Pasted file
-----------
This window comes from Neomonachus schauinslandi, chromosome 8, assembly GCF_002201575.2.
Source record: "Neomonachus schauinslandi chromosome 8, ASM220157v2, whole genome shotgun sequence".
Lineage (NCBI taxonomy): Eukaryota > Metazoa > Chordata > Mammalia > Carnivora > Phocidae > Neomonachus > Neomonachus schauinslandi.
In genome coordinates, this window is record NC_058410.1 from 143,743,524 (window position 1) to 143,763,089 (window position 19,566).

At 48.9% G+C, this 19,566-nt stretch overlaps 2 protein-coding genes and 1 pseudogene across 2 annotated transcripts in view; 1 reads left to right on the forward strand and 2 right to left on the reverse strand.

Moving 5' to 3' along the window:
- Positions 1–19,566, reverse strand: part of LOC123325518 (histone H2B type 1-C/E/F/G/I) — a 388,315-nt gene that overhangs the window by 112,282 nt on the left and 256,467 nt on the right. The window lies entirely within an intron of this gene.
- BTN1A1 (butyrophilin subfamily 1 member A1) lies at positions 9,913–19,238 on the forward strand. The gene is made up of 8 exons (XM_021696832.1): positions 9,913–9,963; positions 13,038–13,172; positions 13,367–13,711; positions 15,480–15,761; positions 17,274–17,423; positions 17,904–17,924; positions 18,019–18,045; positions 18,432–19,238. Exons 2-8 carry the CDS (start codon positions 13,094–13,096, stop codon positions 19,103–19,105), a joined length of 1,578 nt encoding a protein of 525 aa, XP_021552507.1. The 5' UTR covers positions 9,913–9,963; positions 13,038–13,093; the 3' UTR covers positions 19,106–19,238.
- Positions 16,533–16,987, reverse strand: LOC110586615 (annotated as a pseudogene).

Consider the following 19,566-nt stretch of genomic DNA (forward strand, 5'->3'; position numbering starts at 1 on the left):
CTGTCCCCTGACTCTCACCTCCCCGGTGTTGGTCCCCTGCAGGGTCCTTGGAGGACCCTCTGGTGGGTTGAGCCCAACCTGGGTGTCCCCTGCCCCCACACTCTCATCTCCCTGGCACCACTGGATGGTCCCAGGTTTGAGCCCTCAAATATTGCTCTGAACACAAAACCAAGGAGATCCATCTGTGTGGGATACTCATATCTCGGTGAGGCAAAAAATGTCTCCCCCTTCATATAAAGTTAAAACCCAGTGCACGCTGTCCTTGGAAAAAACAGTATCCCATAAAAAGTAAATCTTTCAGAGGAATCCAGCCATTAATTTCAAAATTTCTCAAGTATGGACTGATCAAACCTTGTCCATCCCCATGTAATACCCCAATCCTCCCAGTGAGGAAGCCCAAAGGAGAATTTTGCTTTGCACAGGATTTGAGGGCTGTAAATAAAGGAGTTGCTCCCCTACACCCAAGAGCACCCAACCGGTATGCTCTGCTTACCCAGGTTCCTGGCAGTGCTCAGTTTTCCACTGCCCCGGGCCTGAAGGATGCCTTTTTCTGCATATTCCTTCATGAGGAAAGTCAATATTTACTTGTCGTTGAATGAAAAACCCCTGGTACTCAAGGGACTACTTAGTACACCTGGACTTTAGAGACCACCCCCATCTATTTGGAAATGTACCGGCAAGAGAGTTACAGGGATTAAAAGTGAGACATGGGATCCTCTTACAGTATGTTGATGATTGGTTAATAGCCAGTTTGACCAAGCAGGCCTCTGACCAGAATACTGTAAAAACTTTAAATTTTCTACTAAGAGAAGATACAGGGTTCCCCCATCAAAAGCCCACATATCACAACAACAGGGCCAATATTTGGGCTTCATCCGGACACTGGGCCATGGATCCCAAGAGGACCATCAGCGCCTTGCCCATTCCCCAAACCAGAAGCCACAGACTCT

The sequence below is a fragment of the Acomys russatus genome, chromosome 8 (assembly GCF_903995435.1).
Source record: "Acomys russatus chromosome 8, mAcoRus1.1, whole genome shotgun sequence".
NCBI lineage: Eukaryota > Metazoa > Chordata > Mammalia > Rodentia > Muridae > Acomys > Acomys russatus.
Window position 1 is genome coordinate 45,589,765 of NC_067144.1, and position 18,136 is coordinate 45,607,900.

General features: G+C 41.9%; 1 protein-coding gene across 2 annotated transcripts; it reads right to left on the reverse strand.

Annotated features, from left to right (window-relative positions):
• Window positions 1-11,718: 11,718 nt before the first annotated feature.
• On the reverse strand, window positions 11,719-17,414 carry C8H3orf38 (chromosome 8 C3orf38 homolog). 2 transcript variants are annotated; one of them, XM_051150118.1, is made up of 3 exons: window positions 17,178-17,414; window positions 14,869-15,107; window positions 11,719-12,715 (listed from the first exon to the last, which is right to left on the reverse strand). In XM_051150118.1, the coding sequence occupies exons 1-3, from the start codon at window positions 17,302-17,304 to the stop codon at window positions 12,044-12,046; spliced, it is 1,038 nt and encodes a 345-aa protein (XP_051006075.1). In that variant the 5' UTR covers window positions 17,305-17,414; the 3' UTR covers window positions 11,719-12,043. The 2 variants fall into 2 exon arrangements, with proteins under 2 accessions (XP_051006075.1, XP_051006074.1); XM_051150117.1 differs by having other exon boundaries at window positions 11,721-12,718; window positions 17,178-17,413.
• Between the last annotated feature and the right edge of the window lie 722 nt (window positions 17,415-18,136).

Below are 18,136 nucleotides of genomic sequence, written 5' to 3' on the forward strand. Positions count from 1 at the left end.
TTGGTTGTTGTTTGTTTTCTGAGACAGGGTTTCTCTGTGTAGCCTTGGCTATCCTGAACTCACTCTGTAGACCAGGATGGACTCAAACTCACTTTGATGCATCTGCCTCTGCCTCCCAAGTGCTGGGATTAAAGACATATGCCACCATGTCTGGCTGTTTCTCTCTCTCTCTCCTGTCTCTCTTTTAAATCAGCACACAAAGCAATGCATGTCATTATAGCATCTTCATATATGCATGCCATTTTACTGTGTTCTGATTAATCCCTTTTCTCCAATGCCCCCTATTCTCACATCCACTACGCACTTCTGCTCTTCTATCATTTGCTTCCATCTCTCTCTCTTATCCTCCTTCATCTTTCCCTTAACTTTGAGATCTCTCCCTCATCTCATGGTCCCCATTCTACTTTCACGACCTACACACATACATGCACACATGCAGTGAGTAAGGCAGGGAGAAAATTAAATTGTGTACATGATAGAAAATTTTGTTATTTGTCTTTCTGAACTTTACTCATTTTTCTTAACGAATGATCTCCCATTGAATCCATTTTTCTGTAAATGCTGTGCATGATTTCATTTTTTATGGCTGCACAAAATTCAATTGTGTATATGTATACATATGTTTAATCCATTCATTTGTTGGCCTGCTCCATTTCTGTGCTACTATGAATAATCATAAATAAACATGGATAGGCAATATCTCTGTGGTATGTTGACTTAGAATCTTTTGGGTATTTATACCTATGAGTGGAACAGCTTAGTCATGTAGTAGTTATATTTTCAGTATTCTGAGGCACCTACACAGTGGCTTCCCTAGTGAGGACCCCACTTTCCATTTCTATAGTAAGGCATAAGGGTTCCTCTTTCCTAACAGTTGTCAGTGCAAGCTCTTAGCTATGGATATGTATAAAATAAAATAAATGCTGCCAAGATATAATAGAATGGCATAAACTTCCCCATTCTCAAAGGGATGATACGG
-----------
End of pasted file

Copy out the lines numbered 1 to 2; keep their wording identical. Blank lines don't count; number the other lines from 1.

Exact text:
This window comes from Neomonachus schauinslandi, chromosome 8, assembly GCF_002201575.2.
Source record: "Neomonachus schauinslandi chromosome 8, ASM220157v2, whole genome shotgun sequence".